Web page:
I’ve been on a huge Brothers and Sisters kick recently. I love the show so much that I watched Season 2 in about 26 hours, including a sleep in! It has just the right amount of drama and comedy, and while the characters are severely dysfunctional they are still loveable and ultimately believable. One of my favourite moments of Season 1 was when Scotty bought red velvet cupcakes (“my own recipe!”) to a pool party at the Walkers’ house. Kevin dismissed him at first since Sarah invited Scotty just to annoy her brother, but later in the episode you see Kevin, alone, taking a bite into one of the bright red cupcakes - awwww. My second favourite moment is Kevin impersonating a dinosaur, comedy gold!
Some seem to regard red velvet as an extremely confused chocolate cake, containing barely enough cocoa to even register the taste. But this article from the New York Times explains that cocoa can take on a reddish tinge in baked goods, and it was most likely this reaction that inspired cooks in America’s south to exaggerate it with red food colouring, and lots of it. The red velvet cake is one to get people talking. Whether you love it or hate it, think it’s overrated or misunderstood, no one can deny that it’s certainly striking.
I remember the first time I saw one – only about a year ago, in fact – I was enthralled by the ruby hue, my favourite colour. It was just the right mix of fancy and festive, prettied up with a slathering of delicious cream cheese frosting. I made a red velvet layer cake to take to Christmas lunch last year. It was highly complimented by my taste testers, however I wasn’t completely happy with it and resolved to try again. It took quite a few months, but newly inspired by Scotty’s (literally) sweet gesture, I decided to make red velvet in cupcake form, for my fellow Brothers and Sisters fans at college.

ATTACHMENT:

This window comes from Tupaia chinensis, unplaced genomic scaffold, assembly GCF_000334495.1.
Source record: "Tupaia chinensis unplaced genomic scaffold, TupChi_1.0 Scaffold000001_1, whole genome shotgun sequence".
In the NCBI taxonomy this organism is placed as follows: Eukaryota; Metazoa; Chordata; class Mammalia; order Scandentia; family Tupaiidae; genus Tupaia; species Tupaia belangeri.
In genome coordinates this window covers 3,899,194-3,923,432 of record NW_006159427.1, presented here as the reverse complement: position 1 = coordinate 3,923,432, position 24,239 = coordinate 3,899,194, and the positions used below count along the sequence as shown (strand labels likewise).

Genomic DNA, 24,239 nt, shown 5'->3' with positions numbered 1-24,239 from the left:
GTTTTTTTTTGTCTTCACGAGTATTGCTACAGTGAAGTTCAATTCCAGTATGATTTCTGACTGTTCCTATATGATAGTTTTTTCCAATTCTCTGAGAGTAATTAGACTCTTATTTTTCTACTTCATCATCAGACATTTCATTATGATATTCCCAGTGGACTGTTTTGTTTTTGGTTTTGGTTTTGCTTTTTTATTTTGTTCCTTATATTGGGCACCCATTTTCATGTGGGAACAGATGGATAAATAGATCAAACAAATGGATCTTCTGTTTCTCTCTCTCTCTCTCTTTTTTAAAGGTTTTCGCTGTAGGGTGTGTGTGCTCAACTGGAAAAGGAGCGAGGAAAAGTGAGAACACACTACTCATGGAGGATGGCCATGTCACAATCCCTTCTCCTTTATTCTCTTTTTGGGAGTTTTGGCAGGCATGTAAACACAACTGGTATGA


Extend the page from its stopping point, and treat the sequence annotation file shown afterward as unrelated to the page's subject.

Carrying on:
I used Paula Deen’s recipe this time, however I would also love to try Magnolia Bakery’s recipe to compare the oil-based and butter-based cakes. The cupcakes were moist, tasty and a lovely shade of red. They were not noticeably oily like last time. Everyone enjoyed them, in fact I just got a phone call from a friend to say thank you. I used my own cream cheese frosting recipe, which you’ve seen here before. The recipe said it would make 24 cupcakes, but I only got 20. The frosting made enough for 16 cupcakes, and I froze the last 4, ready for the next time I have cream cheese frosting left over.
Red Velvet Cupcakes
Recipe adapted from Paula Deen
• 2 ½ cups plain flour
• 1 ½ cups sugar
• 1 teaspoon baking soda
• 1 teaspoon salt
• 3 teaspoons cocoa powder
• 2 large eggs
• 1 ½ cups vegetable oil
• 1 cup buttermilk
• 2 tablespoons red food colouring
• 1 teaspoon white vinegar
• 1 teaspoon vanilla extract
Cream Cheese Frosting
• 250g cream cheese, softened
• 1 cup icing sugar, sifted
• 1 ½ teaspoons vanilla extract
1. Preheat the oven to 180°C (350°F). Line one or two 12-hole cupcake trays with paper liners.
2. Sift flour, sugar, baking soda, salt and cocoa into a large bowl and whisk to combine.
3. In another bowl, mix the oil, buttermilk, eggs, red colouring, vinegar and vanilla extract on medium to low speed.
4. Add the dry ingredients to the wet ingredients and mix until smooth and well combined.